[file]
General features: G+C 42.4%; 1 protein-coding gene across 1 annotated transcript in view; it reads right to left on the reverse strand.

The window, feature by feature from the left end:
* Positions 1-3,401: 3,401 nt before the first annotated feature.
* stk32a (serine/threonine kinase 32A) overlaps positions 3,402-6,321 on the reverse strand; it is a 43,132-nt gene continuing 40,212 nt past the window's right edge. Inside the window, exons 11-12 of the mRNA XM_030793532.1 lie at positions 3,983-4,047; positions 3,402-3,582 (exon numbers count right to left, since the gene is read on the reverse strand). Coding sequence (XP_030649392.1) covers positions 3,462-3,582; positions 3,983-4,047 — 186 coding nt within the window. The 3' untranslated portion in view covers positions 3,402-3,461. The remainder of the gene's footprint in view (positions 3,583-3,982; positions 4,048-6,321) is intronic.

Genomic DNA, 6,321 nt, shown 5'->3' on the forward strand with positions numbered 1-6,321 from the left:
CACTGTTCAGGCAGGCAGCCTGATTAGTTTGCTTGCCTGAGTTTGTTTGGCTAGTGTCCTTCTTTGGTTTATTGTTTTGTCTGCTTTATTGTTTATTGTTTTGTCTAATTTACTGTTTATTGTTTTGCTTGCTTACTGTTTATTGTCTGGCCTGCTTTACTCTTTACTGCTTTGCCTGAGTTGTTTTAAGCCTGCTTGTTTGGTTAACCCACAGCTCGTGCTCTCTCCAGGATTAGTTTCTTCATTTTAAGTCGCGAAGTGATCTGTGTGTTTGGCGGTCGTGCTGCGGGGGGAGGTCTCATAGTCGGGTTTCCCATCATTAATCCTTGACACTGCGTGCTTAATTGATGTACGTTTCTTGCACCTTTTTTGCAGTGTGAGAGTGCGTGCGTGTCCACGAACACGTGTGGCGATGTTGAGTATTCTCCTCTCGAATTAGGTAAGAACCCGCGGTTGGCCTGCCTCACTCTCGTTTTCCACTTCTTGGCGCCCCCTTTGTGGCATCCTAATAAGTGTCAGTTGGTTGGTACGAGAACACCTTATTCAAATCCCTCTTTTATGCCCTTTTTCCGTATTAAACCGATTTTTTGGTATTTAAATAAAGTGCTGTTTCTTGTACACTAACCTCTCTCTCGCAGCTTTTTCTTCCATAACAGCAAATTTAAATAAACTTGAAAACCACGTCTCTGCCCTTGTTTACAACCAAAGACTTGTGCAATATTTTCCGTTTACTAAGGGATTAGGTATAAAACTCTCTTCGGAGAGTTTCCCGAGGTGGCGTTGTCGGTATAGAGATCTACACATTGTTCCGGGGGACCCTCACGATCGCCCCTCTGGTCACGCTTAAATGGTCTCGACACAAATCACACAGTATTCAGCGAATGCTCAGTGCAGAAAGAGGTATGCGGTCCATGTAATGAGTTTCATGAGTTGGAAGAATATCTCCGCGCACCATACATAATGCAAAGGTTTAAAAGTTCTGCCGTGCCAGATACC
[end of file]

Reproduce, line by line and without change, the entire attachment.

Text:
General features: G+C 42.4%; 1 protein-coding gene across 1 annotated transcript in view; it reads right to left on the reverse strand.

The window, feature by feature from the left end:
* Positions 1-3,401: 3,401 nt before the first annotated feature.
* stk32a (serine/threonine kinase 32A) overlaps positions 3,402-6,321 on the reverse strand; it is a 43,132-nt gene continuing 40,212 nt past the window's right edge. Inside the window, exons 11-12 of the mRNA XM_030793532.1 lie at positions 3,983-4,047; positions 3,402-3,582 (exon numbers count right to left, since the gene is read on the reverse strand). Coding sequence (XP_030649392.1) covers positions 3,462-3,582; positions 3,983-4,047 — 186 coding nt within the window. The 3' untranslated portion in view covers positions 3,402-3,461. The remainder of the gene's footprint in view (positions 3,583-3,982; positions 4,048-6,321) is intronic.

Genomic DNA, 6,321 nt, shown 5'->3' on the forward strand with positions numbered 1-6,321 from the left:
CACTGTTCAGGCAGGCAGCCTGATTAGTTTGCTTGCCTGAGTTTGTTTGGCTAGTGTCCTTCTTTGGTTTATTGTTTTGTCTGCTTTATTGTTTATTGTTTTGTCTAATTTACTGTTTATTGTTTTGCTTGCTTACTGTTTATTGTCTGGCCTGCTTTACTCTTTACTGCTTTGCCTGAGTTGTTTTAAGCCTGCTTGTTTGGTTAACCCACAGCTCGTGCTCTCTCCAGGATTAGTTTCTTCATTTTAAGTCGCGAAGTGATCTGTGTGTTTGGCGGTCGTGCTGCGGGGGGAGGTCTCATAGTCGGGTTTCCCATCATTAATCCTTGACACTGCGTGCTTAATTGATGTACGTTTCTTGCACCTTTTTTGCAGTGTGAGAGTGCGTGCGTGTCCACGAACACGTGTGGCGATGTTGAGTATTCTCCTCTCGAATTAGGTAAGAACCCGCGGTTGGCCTGCCTCACTCTCGTTTTCCACTTCTTGGCGCCCCCTTTGTGGCATCCTAATAAGTGTCAGTTGGTTGGTACGAGAACACCTTATTCAAATCCCTCTTTTATGCCCTTTTTCCGTATTAAACCGATTTTTTGGTATTTAAATAAAGTGCTGTTTCTTGTACACTAACCTCTCTCTCGCAGCTTTTTCTTCCATAACAGCAAATTTAAATAAACTTGAAAACCACGTCTCTGCCCTTGTTTACAACCAAAGACTTGTGCAATATTTTCCGTTTACTAAGGGATTAGGTATAAAACTCTCTTCGGAGAGTTTCCCGAGGTGGCGTTGTCGGTATAGAGATCTACACATTGTTCCGGGGGACCCTCACGATCGCCCCTCTGGTCACGCTTAAATGGTCTCGACACAAATCACACAGTATTCAGCGAATGCTCAGTGCAGAAAGAGGTATGCGGTCCATGTAATGAGTTTCATGAGTTGGAAGAATATCTCCGCGCACCATACATAATGCAAAGGTTTAAAAGTTCTGCCGTGCCAGATACC